Russian army units are preparing to move into the Syrian town of Quneitra in the coming days and take up positions opposite the Syrian-Israeli Golan border, debkafile reports exclusively from military sources. Their function is to police the second zone of southwestern Syria designated for ceasefire by Presidents Donald Trump and Vladimir Putin when they met in Hamburg on July 7.
Quneitra is just 5km from Israel’s border and the line of IDF positions defending it.
Israel has notified Washington and Moscow that it is flatly opposed to the presence of a Russian unit on its border. However, the US and Russian officers coordinating the ceasefire’s implementation agreed to recommend going forward with the Russian deployment. The White House and the Kremlin gave the officers’ recommendation the green light, virtually imposing it on Israel against its will.
Their argument is that the first ceasefire zone that was established last week in the Daraa front on the Jordanian border will quickly break down if it is not shored up by a second zone at Quneitra.
But the two zones differ in major respects, our military and intelligence sources emphasize.
The understandings drawn up for Daraa between the US, Russia and Jordan, included a clause explicitly providing for the withdrawal of Iranian and pro-Iranian forces, including Hizballah, to a point 40km west or north of the demilitarized town.
This clause never stood up for one moment. As debkafile first disclosed on July 16, even after Russian and Chechen troops moved into Daraa on Sunday, Syrian and Iranian forces did move out, but an elite Hizballah unit remained. The US, Russia and Jordan decided collectively to let this breach of the ceasefire deal go without response and tried to keep it dark.
While acting to procure Jordan’s acceptance for the new format, the two powers refrained from turning to Jerusalem. They knew they would be greeted with a flat rejection, because of an earlier lapse: The clause providing for a 40km withdrawal of Iranian and pro-Iranian troops from Daraa was left out of the deal for Quneitra – heedless of urgent Israeli demands for its inclusion.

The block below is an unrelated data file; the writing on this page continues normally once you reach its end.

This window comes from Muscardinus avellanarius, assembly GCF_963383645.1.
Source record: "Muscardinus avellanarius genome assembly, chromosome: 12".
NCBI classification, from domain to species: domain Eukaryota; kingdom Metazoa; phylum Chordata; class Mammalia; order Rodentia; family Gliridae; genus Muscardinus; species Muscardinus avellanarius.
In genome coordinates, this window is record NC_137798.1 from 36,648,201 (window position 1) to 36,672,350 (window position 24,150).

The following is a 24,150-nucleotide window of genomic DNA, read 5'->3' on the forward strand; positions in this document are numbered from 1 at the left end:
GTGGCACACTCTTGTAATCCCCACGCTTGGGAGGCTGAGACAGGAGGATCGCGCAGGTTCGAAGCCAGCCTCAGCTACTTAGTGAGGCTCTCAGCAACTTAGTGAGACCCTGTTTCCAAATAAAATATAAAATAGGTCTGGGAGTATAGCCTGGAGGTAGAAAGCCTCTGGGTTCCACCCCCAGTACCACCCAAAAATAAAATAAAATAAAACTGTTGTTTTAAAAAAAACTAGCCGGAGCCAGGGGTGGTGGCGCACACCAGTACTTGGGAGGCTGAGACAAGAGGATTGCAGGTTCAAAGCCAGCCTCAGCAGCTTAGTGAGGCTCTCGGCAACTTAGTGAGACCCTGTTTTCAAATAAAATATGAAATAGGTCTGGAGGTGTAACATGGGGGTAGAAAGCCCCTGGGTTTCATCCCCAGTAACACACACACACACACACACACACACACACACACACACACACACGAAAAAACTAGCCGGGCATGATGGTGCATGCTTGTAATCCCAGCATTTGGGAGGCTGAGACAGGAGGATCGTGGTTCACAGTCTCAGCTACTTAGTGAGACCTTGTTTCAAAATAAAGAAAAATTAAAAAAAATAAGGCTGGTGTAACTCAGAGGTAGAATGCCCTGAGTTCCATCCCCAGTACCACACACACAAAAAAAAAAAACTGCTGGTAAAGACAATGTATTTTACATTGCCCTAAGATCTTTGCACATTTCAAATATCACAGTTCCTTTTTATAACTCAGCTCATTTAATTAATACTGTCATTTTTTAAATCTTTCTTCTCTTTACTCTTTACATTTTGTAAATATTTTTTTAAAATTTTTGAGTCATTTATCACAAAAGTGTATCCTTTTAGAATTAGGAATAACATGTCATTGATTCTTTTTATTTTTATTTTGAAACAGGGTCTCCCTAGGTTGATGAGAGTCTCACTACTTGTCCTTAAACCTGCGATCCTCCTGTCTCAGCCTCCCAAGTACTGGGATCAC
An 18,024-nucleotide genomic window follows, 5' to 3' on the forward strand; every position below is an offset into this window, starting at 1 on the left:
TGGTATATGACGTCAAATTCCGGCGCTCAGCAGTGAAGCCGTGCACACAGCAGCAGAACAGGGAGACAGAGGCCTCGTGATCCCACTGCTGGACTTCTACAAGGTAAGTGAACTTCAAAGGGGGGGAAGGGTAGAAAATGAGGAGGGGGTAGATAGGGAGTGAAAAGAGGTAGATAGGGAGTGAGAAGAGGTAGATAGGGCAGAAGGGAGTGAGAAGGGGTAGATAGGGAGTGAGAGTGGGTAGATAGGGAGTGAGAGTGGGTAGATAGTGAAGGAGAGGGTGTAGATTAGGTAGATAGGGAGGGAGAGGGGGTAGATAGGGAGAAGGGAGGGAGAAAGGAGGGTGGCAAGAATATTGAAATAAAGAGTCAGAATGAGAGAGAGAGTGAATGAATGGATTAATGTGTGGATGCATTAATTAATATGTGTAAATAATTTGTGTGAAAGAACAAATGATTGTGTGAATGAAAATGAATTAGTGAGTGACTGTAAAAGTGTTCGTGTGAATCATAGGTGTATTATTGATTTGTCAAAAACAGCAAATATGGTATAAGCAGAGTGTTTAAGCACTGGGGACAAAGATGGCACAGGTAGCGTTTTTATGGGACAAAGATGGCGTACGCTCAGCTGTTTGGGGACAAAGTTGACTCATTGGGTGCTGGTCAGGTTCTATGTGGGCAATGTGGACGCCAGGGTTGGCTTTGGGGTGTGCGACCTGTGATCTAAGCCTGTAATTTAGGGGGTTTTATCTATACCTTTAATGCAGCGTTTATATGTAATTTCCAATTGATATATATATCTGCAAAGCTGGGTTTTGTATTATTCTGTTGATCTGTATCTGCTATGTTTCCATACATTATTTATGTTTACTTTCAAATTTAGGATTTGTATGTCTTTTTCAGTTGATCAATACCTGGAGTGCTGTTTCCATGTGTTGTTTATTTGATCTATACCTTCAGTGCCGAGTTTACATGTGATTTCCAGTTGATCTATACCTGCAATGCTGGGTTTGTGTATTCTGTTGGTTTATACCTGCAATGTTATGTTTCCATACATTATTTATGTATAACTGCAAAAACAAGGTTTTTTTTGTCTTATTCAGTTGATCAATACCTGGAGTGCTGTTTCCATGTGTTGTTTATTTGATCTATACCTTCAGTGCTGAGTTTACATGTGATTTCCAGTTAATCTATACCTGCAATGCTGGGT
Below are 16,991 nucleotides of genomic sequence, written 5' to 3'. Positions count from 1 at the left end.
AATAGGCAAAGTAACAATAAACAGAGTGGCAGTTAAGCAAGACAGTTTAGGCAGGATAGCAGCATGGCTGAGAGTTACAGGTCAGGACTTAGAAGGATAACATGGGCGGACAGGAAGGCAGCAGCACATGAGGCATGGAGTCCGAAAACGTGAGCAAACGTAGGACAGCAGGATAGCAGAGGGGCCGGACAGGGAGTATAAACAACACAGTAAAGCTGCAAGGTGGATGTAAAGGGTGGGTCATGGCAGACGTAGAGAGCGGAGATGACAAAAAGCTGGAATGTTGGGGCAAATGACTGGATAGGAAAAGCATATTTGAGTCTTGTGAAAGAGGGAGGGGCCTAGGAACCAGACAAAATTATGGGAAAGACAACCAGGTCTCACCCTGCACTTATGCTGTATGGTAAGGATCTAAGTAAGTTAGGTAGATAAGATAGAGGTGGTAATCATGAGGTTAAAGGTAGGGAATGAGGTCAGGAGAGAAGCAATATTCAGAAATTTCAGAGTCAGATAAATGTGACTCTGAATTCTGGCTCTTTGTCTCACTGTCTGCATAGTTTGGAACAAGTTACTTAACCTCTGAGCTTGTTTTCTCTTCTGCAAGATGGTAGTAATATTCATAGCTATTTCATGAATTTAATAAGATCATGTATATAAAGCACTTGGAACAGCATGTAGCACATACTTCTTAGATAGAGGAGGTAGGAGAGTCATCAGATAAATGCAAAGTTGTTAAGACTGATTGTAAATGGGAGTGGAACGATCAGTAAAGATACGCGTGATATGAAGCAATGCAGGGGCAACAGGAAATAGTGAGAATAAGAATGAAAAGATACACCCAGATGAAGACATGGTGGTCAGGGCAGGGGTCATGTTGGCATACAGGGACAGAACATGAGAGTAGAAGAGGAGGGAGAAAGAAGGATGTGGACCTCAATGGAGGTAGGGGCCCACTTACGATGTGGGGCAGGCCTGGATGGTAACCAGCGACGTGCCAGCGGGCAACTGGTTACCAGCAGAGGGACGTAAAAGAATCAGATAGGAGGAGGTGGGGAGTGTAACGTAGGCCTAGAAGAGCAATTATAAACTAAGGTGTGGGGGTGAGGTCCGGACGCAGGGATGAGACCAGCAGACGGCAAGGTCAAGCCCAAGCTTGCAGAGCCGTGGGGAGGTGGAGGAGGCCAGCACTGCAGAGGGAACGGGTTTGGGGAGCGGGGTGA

The absence of any Trump-Putin commitment on this score leaves Israel fully exposed to the presence of Iranian and Hizballah forces within mortar range of its Golan border in an area supervised by their ally, the Russian military.
It was this danger that galvanized Prime Minister Binyamin Netanyahu into broadcasting Israel’s total opposition to the Trump-Putin ceasefire for southwestern Syria during his visit to Paris on Monday, July 17, after his talks with President Emmanuel Macron.
In an apparent bid to calm Israel’s concerns, Russian Foreign Minister Sergey Lavrov made an usual statement for a Russian diplomat: "I can guarantee that we have done everything and the US side has done everything to ensure that Israel's security interests within this framework are fully taken into account," he said later on Monday.
Careful perusal of this comment revealed to our sources that it was made in the context of a previous ceasefire accord for the Russians had made Turkey and Iran “co-sponsors.” Instead of reassurance, his comment was taken in Israel as a bid to ascertain that the arrival of Russian troops in Quneitra over Israel’s strenuous objections would go smoothly.